Westinghouse LVM-47w1 review: Westinghouse LVM-47w1

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MSRP: $1,799.99

The Good Comprehensive connectivity including five HD-compatible inputs and a PC input; resolves every detail of 1080 resolution sources; accepts 1080p over HDMI, DVI, and PC inputs; excellent performance as a PC monitor.

The Bad Subpar picture via standard-def inputs; somewhat inaccurate color; pedestrian styling; terrible remote; no tuner; only one standard-def input.

The Bottom Line A high resolution, a bunch of HD inputs, and decent image quality performance make the Westinghouse LVM-47w1 a strong contender in the budget, big-screen LCD category.

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6.7 Overall
  • Design 5
  • Features 8
  • Performance 7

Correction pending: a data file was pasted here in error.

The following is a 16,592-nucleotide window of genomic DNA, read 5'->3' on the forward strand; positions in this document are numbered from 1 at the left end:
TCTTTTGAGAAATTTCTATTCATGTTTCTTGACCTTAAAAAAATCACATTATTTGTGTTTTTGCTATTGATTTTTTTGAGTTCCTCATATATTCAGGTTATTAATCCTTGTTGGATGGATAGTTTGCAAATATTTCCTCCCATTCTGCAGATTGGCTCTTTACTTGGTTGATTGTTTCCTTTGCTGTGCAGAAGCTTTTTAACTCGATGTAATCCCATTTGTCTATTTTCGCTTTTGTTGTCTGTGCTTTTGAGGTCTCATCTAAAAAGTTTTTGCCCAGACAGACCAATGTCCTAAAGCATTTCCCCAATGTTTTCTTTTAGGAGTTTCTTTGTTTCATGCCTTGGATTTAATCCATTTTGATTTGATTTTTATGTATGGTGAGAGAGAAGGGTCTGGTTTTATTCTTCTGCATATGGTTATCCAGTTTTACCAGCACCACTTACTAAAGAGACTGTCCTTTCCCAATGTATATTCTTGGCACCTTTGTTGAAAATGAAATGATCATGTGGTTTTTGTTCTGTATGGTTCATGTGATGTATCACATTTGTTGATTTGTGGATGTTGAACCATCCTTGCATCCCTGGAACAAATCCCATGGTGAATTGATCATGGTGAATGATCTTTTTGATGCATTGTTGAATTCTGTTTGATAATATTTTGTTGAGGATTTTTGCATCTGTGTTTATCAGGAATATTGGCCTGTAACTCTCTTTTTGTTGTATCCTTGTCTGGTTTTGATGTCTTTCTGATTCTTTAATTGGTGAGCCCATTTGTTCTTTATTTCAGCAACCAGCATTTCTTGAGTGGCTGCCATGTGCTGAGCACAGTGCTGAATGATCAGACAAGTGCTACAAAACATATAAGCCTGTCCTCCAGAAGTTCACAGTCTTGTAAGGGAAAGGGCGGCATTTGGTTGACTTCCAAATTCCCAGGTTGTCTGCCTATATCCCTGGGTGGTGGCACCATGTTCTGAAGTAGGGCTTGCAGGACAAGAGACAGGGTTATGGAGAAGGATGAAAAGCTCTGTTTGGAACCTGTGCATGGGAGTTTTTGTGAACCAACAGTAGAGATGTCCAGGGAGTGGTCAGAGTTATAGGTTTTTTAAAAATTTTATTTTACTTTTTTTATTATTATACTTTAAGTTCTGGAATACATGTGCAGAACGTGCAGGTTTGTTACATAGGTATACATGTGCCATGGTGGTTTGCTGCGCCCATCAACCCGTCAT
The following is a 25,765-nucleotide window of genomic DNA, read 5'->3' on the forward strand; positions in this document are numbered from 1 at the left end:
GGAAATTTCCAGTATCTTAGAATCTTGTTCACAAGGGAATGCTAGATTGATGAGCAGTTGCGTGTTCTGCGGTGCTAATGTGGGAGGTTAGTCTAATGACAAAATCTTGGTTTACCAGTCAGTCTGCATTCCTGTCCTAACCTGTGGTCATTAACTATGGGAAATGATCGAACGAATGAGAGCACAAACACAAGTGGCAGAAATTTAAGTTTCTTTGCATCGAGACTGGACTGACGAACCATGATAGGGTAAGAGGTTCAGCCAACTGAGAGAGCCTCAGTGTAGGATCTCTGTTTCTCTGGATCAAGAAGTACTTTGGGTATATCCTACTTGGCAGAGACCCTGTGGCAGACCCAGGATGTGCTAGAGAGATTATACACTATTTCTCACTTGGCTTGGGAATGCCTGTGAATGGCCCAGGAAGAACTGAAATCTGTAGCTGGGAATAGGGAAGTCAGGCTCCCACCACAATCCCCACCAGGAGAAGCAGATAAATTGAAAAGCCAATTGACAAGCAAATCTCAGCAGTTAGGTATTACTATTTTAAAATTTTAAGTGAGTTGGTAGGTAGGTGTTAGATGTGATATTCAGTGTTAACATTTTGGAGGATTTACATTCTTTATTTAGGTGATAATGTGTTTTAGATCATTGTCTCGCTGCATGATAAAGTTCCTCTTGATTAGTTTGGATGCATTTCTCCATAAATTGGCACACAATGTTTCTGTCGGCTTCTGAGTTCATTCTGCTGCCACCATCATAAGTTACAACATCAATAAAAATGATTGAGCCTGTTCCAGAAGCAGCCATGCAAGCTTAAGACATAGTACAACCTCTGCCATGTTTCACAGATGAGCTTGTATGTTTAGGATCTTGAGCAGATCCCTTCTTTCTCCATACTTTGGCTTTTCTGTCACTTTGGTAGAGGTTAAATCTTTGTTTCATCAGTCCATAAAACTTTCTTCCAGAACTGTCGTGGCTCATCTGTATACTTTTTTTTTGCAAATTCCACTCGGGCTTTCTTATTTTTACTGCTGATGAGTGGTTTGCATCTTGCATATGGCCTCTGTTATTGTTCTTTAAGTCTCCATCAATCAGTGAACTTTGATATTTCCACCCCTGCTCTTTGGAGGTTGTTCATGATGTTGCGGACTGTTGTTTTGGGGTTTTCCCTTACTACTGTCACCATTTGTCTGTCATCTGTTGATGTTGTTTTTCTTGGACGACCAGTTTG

Big LCDs used to cost far more than plasmas, but the price gap is shrinking in a hurry. Budget brands such as Westinghouse are making the gap almost nonexistent, with its 47-inch LVM-47w1 going for rock-bottom prices online--if you can find it. With the low price, 1080p native resolution and five HD inputs--plus a PC input that can handle 1080p--the LVM-47w1 seems like a bargain hunter's dream. Sure, the styling is lame, the remote is a joke, and the picture isn't reference quality. It also doesn't have a whole lot of extras, such as tuners or tons of picture controls, and its DVI inputs require adapters to work with HDMI components. But if you're willing to live with those shortcomings, you're looking at a big-screen that can double as a great computer monitor for a very reasonable price. The Westinghouse LVM-47w1 certainly doesn't cater to those who put style first. It has a basic black bezel with silver highlights on the edges and silver speakers on the bottom, all of which combine for a pedestrian look that won't turn too many heads. There's also a small black strip at the bottom with a Westinghouse logo that lights up. Luckily, the distracting logo light can be turned off using the LED option in the General section of the menu. The Westinghouse is medium-size for a 47-inch LCD, measuring 46.1 by 31.7 by 8.9 inches WHD atop the included stand, and weighing 78.9 pounds.